When Social Media Gets a Bad Rap … What Should We Do?

“Because of their limited capacity for self-regulation and susceptibility to peer pressure, children and adolescents are at some risk as they navigate and experiment with social media.” – The Impact of Social Media on Children, Adolescents, and Families

For the purpose of this week’s post, we are talking about social media and whether or not it is ruining childhood. The need to make that clear is important because the conversation around social media can often lead into one about technology as a whole and they are most certainly two different things.

I’ll start right off the hop by telling you I do not agree that social media is ruining childhood but I do believe there are things that society, schools and families are doing or not doing with social media that are ruining childhood for today’s youth. I do know that kids will be kids and there are certain things we can’t control but that can be said about anything, not just social media!

“…social media has given us a way not only to speak out, but to educate ourselves and expand our minds in a way that is unprecedented.” – A Generation Zer’s Take on the Social Media Age

We could lump society, schools and parents into one conversation but I think there are things that can be done, separately on all three levels to show kids just how powerful and positive social media can be, as opposed to just the negative.

Society…

Wouldn’t it be great if our society decided to care a little less about things like the tide pod challenge, the lives of celebrities, who is wearing what and spending a little more time encouraging people to share about their real, everyday lives? Also, what if we made the decision to judge others a little less and celebrate a little more? I really think we would start to see the positives side of social media if we decide to stop saying things like, “their food posts are so annoying”, “why do they post about beachbody so often”, “I can’t stand all their baby pictures” or “no one cares about your workout”.

What happens if that one post, shared by that one person, was the one positive thing they were able to find in their day and here we are, tearing them down for it?

Schools…

https://en.wikipedia.org/wiki/Cyberpsychology

When I think about my job as a teacher and what I want my students to be able to walk away from my classroom being able to do, I think about preparing them for life outside of school, beyond their time in the K-12 education system. Some might argue that social media should not play a role in schools because it adds no value to a child’s education… I disagree. If we are preparing kids to be critical consumers, people who can work collaboratively with others and individuals who will create opportunities for themselves then I think social media needs to be part of their education. I am not saying it needs to be everything, it shouldn’t, but if we are not teaching students how to navigate social media appropriately, how are they going to manage the pressures one can feel from social media in their everyday lives?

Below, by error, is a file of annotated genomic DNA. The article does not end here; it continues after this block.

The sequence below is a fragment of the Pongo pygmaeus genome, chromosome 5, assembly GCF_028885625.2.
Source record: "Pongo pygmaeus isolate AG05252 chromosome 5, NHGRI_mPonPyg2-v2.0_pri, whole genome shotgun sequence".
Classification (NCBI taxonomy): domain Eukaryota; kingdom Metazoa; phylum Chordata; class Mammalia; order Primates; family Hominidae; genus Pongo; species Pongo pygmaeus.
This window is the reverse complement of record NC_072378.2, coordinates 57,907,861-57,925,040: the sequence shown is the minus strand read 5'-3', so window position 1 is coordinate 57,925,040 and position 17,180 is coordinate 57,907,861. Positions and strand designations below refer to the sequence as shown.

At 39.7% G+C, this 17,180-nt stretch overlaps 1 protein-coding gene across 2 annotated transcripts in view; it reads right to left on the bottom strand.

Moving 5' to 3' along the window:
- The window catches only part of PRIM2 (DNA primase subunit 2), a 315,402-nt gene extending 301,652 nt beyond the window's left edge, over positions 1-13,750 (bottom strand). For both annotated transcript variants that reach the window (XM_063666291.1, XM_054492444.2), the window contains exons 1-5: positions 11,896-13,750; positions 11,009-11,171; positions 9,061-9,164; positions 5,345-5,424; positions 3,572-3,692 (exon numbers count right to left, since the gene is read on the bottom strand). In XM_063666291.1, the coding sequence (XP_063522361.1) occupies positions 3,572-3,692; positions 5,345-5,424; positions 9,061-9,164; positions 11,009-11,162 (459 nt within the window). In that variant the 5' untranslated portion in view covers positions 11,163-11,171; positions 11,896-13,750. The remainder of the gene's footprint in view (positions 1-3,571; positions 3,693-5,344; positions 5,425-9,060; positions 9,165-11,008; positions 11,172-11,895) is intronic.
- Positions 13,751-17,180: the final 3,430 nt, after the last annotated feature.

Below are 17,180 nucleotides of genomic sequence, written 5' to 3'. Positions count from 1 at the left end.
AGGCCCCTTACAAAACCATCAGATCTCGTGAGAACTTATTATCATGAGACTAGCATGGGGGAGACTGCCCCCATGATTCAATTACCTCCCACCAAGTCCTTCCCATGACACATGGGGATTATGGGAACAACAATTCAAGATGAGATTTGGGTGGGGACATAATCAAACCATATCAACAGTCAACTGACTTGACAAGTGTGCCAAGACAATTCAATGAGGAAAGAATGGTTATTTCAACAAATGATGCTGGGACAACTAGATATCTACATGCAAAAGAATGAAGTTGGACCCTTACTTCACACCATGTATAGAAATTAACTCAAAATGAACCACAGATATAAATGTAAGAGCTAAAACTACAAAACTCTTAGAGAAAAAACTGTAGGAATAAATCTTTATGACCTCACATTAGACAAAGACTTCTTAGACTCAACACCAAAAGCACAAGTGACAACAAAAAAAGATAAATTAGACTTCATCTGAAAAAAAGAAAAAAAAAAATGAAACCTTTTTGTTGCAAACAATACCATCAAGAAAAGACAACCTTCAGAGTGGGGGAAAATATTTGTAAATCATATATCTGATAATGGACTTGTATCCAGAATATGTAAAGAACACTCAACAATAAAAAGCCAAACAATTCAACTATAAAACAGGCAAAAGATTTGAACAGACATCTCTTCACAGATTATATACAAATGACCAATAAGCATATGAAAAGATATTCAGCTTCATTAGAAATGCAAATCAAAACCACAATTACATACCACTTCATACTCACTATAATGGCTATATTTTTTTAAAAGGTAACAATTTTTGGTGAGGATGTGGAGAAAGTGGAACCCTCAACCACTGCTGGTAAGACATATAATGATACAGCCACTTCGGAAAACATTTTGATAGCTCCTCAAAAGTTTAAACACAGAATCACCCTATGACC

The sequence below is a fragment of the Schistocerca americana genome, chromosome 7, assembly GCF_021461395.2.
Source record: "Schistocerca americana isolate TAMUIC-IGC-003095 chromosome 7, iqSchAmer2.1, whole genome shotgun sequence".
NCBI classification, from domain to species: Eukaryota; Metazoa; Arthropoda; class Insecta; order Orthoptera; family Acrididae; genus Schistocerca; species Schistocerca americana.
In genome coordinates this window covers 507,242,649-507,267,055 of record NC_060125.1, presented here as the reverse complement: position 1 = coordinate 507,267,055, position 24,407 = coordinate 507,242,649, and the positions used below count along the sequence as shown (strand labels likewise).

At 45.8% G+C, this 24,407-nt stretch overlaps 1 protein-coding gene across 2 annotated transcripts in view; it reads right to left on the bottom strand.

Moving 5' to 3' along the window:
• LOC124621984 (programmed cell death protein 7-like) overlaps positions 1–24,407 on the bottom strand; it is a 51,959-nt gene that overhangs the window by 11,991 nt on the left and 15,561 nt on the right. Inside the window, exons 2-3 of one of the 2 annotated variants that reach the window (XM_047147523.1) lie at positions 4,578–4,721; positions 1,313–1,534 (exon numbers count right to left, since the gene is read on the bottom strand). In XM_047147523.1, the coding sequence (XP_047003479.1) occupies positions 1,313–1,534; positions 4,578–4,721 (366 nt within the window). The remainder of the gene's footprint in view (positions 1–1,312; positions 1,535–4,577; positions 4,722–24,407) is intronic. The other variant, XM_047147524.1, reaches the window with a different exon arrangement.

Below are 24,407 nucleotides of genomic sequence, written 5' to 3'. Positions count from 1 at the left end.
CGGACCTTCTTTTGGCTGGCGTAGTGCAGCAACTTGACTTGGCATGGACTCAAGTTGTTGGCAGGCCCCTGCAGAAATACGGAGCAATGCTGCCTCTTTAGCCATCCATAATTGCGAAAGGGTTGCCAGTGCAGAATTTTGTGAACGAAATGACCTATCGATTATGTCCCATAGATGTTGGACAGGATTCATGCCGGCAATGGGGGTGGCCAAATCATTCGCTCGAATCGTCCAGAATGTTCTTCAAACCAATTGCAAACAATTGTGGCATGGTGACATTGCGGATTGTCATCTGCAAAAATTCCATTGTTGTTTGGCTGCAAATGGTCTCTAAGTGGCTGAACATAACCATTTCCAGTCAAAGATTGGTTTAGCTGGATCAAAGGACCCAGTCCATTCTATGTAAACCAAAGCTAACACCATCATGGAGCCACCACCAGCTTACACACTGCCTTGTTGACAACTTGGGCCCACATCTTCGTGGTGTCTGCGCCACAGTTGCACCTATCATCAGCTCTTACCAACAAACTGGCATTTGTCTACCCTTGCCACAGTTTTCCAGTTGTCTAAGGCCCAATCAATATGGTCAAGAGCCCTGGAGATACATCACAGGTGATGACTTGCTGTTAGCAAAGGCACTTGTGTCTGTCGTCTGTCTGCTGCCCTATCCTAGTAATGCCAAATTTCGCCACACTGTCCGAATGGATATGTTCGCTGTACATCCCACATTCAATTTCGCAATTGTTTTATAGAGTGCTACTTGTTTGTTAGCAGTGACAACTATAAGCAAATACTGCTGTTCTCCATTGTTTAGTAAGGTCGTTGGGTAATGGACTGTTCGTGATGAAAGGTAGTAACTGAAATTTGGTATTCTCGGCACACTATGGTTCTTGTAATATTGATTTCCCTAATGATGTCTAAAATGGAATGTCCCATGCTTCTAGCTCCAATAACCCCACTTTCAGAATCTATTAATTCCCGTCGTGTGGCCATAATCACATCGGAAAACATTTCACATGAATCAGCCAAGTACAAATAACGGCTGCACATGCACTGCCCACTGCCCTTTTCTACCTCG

If we bring social media into our classrooms, we allow students to explore this world in an environment that is safe, controlled and monitored. Now, this certainly looks different in different grades and the conversation changes when it comes to students with their own devices. However, when we look at modelling appropriate use through classroom accounts, we have an opportunity to show students the positive side of social media. As my classmate Shelly mentions this week, we are in Uncharted Territory and need to ask a few questions before we decide to accept or negate social media’s impact on childhood today. As always, there will be things that come up that aren’t all about the positive but those are real-world examples and most importantly, teachable moments!

When Eric Meyers, an expert on youth online behaviour weighed in on the recent tide pod challenge he pointed out that social media is in fact just a tool and not the reason for the challenge itself.

“It’s not that social media is compelling young people to do this,” Meyers said. “Social media is simply a tool by which they can do this and gain gratification by other people. So it amplifies some of the effects of young people’s natural tendency towards risk but it’s not the actual cause of risky behaviour.”